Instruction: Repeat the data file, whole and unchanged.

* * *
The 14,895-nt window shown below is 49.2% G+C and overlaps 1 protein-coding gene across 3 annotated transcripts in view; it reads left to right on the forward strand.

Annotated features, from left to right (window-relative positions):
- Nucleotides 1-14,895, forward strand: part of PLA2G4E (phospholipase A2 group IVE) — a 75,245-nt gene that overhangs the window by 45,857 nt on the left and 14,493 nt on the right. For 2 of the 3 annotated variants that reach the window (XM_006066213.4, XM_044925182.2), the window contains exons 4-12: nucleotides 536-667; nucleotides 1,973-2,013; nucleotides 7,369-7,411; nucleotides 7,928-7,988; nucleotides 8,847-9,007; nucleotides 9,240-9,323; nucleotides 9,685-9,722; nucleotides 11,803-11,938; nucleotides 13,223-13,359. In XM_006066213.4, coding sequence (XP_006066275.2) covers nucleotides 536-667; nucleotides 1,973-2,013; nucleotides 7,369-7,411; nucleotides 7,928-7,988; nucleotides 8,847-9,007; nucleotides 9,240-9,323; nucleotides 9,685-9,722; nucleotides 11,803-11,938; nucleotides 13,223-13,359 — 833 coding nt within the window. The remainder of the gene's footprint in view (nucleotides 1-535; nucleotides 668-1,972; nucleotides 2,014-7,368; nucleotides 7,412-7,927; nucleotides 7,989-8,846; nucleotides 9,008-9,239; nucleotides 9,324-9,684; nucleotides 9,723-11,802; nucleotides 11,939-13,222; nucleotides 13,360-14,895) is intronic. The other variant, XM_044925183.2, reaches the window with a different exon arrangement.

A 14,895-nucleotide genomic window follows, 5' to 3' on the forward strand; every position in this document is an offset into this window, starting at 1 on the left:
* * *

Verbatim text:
The 14,895-nt window shown below is 49.2% G+C and overlaps 1 protein-coding gene across 3 annotated transcripts in view; it reads left to right on the forward strand.

Annotated features, from left to right (window-relative positions):
- Nucleotides 1-14,895, forward strand: part of PLA2G4E (phospholipase A2 group IVE) — a 75,245-nt gene that overhangs the window by 45,857 nt on the left and 14,493 nt on the right. For 2 of the 3 annotated variants that reach the window (XM_006066213.4, XM_044925182.2), the window contains exons 4-12: nucleotides 536-667; nucleotides 1,973-2,013; nucleotides 7,369-7,411; nucleotides 7,928-7,988; nucleotides 8,847-9,007; nucleotides 9,240-9,323; nucleotides 9,685-9,722; nucleotides 11,803-11,938; nucleotides 13,223-13,359. In XM_006066213.4, coding sequence (XP_006066275.2) covers nucleotides 536-667; nucleotides 1,973-2,013; nucleotides 7,369-7,411; nucleotides 7,928-7,988; nucleotides 8,847-9,007; nucleotides 9,240-9,323; nucleotides 9,685-9,722; nucleotides 11,803-11,938; nucleotides 13,223-13,359 — 833 coding nt within the window. The remainder of the gene's footprint in view (nucleotides 1-535; nucleotides 668-1,972; nucleotides 2,014-7,368; nucleotides 7,412-7,927; nucleotides 7,989-8,846; nucleotides 9,008-9,239; nucleotides 9,324-9,684; nucleotides 9,723-11,802; nucleotides 11,939-13,222; nucleotides 13,360-14,895) is intronic. The other variant, XM_044925183.2, reaches the window with a different exon arrangement.

A 14,895-nucleotide genomic window follows, 5' to 3' on the forward strand; every position in this document is an offset into this window, starting at 1 on the left: